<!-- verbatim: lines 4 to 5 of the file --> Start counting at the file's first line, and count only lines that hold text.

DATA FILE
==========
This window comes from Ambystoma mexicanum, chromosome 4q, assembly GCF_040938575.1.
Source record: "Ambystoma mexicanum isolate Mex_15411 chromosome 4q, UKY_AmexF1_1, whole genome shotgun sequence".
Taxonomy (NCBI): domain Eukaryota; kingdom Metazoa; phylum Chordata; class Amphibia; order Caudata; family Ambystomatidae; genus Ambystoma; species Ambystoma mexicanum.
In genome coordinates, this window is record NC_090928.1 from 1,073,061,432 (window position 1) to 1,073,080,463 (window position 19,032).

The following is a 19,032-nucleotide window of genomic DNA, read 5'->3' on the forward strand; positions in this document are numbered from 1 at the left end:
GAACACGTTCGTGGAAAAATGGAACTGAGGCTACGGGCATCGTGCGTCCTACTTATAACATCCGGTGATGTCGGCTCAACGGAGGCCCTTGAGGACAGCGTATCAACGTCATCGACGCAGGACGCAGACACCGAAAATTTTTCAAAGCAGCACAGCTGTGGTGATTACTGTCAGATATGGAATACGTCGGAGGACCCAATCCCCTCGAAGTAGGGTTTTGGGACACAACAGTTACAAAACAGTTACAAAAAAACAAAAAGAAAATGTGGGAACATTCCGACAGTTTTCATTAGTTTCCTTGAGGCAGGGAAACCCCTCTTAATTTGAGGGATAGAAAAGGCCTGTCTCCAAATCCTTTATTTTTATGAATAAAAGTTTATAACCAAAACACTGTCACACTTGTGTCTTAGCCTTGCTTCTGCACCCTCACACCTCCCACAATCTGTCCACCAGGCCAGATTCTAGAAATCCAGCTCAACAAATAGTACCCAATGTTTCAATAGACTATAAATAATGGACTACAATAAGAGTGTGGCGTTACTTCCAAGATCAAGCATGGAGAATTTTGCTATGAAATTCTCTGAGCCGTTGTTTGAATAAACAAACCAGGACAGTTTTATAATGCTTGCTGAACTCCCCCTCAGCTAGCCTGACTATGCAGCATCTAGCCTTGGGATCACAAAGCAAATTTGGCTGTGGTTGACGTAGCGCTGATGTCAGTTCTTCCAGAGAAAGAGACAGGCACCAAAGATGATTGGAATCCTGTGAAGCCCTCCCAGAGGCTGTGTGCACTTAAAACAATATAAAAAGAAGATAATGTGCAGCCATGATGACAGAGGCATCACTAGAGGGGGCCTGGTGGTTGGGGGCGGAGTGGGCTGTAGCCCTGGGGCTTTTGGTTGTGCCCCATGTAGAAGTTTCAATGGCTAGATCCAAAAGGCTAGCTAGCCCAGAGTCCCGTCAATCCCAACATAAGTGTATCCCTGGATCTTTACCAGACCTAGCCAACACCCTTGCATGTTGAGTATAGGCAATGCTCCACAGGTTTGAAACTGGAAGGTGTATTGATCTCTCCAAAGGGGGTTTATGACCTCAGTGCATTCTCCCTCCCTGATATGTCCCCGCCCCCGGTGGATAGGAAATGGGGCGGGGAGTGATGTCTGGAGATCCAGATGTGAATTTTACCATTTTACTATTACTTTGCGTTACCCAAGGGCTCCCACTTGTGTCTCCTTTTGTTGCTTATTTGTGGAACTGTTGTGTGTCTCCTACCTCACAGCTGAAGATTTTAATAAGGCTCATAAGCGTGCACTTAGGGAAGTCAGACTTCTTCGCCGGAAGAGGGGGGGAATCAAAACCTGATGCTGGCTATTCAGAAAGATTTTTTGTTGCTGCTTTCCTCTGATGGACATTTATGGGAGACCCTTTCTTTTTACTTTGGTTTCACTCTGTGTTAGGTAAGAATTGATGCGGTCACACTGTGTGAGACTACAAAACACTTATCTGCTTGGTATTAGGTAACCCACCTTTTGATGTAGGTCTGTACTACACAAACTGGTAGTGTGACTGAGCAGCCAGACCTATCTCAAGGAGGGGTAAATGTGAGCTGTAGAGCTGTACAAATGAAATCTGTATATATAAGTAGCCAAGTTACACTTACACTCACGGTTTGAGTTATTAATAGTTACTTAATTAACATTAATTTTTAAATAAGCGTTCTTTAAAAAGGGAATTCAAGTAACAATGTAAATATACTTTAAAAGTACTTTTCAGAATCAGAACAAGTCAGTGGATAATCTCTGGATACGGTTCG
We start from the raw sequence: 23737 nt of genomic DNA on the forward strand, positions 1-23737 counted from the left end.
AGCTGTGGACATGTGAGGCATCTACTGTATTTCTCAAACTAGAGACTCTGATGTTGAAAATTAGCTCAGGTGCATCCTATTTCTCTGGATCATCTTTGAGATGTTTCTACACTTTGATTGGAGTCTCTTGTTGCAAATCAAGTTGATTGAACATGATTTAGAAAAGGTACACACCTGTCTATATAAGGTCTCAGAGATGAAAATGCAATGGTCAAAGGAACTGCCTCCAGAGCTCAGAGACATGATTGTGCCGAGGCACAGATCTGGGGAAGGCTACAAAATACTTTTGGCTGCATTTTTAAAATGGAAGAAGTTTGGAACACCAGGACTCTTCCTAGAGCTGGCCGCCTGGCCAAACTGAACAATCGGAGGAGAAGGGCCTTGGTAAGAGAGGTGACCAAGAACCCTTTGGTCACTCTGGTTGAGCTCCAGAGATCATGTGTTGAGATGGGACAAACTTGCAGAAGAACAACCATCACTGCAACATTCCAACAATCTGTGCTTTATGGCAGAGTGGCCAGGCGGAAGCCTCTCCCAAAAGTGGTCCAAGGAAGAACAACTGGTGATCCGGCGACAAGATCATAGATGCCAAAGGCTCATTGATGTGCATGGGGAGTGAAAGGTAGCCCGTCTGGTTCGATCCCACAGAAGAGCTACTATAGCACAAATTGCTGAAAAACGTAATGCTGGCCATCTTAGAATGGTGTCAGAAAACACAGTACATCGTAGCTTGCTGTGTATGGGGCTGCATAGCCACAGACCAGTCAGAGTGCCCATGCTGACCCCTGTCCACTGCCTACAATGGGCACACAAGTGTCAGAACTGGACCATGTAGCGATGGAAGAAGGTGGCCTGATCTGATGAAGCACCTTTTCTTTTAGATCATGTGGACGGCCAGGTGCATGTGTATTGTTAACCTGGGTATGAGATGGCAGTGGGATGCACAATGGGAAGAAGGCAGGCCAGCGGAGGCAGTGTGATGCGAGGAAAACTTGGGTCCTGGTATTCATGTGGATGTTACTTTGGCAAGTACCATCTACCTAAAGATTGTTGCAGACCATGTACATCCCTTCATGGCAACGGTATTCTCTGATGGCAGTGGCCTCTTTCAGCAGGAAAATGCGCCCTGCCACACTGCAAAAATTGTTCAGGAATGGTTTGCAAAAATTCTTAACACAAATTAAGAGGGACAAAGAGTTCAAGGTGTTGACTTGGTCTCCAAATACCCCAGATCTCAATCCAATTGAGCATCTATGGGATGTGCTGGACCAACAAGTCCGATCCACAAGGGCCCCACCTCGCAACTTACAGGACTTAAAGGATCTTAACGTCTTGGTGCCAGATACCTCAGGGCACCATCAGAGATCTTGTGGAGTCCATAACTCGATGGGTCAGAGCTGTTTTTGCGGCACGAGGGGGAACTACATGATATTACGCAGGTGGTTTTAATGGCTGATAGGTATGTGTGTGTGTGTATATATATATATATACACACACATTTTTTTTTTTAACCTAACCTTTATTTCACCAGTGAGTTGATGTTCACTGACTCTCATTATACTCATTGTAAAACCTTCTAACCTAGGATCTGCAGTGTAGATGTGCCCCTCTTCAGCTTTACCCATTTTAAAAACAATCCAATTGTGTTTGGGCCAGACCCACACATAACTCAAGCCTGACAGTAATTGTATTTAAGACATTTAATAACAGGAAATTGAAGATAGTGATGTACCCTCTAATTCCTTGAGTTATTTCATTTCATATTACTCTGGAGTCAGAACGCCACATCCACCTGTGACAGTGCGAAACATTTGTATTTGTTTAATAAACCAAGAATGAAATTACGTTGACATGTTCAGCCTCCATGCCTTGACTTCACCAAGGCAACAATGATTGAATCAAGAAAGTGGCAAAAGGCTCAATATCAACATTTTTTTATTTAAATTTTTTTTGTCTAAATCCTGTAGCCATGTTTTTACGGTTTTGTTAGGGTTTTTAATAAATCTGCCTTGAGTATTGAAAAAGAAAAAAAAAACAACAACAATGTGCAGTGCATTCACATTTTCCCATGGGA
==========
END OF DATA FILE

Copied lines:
In genome coordinates, this window is record NC_090928.1 from 1,073,061,432 (window position 1) to 1,073,080,463 (window position 19,032).

The following is a 19,032-nucleotide window of genomic DNA, read 5'->3' on the forward strand; positions in this document are numbered from 1 at the left end: